However, there is no government mandate where employers are legally obliged to provide it to their employees. That said, anyone whose medical insurance is not covered by its compensation would have to shoulder it.
Nonetheless, it’s not necessarily hefty, except for lower-wage workers. By allocating at least S$252 for your family’s health insurance benefits monthly, you already have a medical financial safety net when emergencies occur.
Singapore’s education system normally includes six years of primary school, four to six years of secondary school, and one to three years of post-secondary school. With the OECD recognizing the excellent academic system of international and local schools in the country, it’s sensible to invest generously in your kids’ education.
The typical primary school fee for a citizen is free. For a Singaporean primary resident (PR), it was S$205 in 2020. Meanwhile, secondary education costs S$5 for a Singaporean citizen and S$380 for a Singaporean PR. Further, international schools charge varying tuition fees. Private schools have fees ranging between S$12,000 to S$30,000 annually for international students.
For primary education, ASEAN and non-ASEAN international students have estimated monthly school fees costing S$465. On the other hand, secondary education costs S$780 for an ASEAN student and S$1,400 for a non-ASEAN student. Although the ideal average monthly budget for a child’s education is S$617, you’ll pay more if the fees increase.
5. Utility Costs
With Singapore’s resources being limited, it’s to be expected that your utility costs can go up, especially during summer, in contrast to other seasons. After all, your air conditioning usage can spike to beat the heat on top of other costs included in this category, like water and gas.
If your home or property has a gas supply installed, this can help cut a huge chunk of the utility expenses. With a monthly budget of S$600, you can properly deal with all the water and electricity bills.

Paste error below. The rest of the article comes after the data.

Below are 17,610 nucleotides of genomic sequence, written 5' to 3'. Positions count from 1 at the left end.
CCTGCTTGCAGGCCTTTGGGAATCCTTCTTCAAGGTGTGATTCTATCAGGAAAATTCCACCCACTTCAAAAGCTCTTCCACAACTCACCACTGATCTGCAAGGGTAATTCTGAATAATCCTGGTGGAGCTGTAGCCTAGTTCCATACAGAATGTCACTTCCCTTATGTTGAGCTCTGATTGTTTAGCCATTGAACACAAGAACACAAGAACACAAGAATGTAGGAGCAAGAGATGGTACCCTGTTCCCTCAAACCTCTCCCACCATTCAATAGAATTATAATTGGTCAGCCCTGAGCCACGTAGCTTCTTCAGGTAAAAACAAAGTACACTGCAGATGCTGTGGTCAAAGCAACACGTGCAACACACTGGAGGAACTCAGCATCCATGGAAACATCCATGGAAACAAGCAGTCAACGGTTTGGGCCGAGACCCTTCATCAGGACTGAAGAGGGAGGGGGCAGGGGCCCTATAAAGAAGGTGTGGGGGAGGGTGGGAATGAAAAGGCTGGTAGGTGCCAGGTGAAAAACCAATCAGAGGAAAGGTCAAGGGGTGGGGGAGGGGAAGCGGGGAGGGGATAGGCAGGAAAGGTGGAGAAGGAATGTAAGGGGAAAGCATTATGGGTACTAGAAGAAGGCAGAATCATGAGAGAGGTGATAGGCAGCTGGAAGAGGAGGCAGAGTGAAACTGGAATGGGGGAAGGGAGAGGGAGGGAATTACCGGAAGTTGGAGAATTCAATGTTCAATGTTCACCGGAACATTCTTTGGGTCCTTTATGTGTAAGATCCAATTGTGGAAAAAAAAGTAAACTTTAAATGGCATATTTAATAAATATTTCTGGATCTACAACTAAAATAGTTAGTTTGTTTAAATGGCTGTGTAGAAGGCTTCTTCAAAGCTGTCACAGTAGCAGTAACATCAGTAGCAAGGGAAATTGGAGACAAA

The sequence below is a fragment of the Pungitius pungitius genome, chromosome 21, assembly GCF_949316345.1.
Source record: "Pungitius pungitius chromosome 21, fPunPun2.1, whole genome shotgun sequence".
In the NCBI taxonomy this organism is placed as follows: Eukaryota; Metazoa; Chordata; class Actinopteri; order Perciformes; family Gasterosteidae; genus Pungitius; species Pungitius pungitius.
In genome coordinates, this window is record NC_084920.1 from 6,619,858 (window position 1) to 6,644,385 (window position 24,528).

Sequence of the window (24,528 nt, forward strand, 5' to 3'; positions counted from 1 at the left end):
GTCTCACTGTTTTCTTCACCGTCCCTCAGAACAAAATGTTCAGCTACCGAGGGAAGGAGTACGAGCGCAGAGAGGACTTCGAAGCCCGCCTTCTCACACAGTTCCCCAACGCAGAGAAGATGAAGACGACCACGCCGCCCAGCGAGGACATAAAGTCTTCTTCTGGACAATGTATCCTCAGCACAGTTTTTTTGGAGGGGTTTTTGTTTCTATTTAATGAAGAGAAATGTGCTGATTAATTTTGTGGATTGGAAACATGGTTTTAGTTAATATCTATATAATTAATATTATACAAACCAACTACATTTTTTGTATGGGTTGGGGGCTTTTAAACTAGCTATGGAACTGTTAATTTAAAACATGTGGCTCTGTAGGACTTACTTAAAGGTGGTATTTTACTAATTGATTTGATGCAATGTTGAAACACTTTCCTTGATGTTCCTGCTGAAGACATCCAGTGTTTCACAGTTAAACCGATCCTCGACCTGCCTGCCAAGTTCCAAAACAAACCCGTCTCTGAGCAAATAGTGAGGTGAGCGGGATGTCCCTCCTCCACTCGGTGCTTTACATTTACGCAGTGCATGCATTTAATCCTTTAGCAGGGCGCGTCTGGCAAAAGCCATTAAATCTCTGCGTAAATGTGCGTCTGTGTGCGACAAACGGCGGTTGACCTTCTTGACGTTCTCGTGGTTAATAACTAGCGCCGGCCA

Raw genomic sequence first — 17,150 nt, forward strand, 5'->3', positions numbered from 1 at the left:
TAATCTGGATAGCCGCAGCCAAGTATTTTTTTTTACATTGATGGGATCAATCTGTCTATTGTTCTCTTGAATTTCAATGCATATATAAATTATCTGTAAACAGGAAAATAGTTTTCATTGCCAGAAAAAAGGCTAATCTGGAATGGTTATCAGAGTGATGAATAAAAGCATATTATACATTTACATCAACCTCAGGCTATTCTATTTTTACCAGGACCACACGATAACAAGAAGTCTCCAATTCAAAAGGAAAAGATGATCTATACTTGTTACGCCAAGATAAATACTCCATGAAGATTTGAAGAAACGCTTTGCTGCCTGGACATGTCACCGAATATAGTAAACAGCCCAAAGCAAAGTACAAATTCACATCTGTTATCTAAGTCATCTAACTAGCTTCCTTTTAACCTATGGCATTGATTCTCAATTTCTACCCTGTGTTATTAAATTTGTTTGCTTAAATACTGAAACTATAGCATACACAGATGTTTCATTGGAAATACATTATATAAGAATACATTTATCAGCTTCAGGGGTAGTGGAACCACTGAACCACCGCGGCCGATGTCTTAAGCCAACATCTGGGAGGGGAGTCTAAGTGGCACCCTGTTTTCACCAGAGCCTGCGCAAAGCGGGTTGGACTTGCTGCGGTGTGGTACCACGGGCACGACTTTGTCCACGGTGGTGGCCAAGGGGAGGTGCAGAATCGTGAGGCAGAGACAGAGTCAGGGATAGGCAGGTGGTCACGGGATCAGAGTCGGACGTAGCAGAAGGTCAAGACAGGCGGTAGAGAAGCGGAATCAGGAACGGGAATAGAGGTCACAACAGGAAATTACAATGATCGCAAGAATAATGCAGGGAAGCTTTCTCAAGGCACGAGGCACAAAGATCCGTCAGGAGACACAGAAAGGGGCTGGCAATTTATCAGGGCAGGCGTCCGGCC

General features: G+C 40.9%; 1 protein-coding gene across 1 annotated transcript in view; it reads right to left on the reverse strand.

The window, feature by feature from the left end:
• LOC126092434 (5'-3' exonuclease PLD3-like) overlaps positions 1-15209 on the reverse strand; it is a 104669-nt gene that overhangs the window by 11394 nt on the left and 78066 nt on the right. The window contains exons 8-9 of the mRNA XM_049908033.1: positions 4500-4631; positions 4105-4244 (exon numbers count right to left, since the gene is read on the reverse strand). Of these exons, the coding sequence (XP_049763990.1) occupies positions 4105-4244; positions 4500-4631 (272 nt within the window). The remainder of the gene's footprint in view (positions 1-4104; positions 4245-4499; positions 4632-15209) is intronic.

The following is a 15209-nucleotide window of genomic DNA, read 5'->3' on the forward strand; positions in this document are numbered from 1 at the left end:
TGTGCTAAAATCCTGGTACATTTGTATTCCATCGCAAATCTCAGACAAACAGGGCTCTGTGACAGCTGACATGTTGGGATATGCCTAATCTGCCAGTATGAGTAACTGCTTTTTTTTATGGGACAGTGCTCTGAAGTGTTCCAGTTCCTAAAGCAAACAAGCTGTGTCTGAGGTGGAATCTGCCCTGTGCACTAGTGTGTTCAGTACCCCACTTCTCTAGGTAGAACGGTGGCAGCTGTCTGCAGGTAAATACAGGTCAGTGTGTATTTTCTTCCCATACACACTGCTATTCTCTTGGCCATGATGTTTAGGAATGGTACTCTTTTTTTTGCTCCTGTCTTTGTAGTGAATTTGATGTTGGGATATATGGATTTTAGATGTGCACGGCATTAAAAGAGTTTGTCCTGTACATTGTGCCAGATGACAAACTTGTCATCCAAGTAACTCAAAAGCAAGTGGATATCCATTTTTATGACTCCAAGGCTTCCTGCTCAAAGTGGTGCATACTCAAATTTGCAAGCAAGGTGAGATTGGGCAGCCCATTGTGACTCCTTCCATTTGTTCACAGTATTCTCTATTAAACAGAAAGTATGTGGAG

6. Cost of Childcare Services
Whether you hire someone to babysit your child or regularly bring your kids to a nearby daycare centre, it’s essential to set aside a fund for this kind of service.
Childcare Services enable your kids to develop and improve their social skills and basic mathematical and literacy skills. This service is useful, especially when you’re at work most of the day and have no one to look after your child.
Each month, expect to shell out around S$470 for a full-time babysitting or childcare service. Suppose you don’t have a kid that requires a childcare service. In that case, this amount can be allocated to other items on your priority list.
7. Cost of Hiring Domestic Help
Having a domestic helper is not exclusive to the rich in Singapore. With the constant demand to earn more to make ends meet, families hire domestic helpers to focus on their work and achieve their highest earning potential.
Also, having a stay-in helper that you can call at any time of the day to do household tasks is much cheaper than hiring a cleaner every week or so.
The average salary for a domestic helper ranges between S$450 to S$600. However, this largely depends on the agency through which you hire her and her nationality.
Tax rates are highly dependent upon the individual’s tax rate residency status. You are immediately a tax resident if you fit in any of the categories listed below:
- You are a Singapore resident or a Singapore PR.
- You are a foreigner that has either stayed or worked in Singapore:
- For at least 183 days in the previous year.
- For three consecutive years, regardless of whether the stay is less than 183 days in the first and/or third year.
- A foreigner who has stayed at least 183 days in Singapore for two consecutive calendar years. This applies to employees who have entered the country, except public entertainers, professionals, and directors of a company.
To learn exactly how much your tax rate will be based on your salary, refer to the Inland Revenue Authority of Singapore’s (IRAS) resident tax rates.
However, suppose you fall under the category of a non-resident in Singapore. In that case, you’re usually taxed at a flat rate of 15%. If the progressive tax rate is higher, this is what applies. Overall, non-residents’ tax rates will vary.
Refer to this IRAS guide to see what tax percentage your type of income falls under.
Any item that doesn’t fall into a specific category in your household living expenses falls under miscellaneous. This covers the cost of personal care products, entertainment, and more.
Although it’s generally suggested to allocate at least 11% of your take-home pay for your miscellaneous cost, this would depend on your lifestyle and finances.
Normally, for monthly supplies of toothpaste, haircuts, reading materials, and other items excluded from the list, a family can do well with a S$600 budget or more.
Living in Singapore vs. Other Countries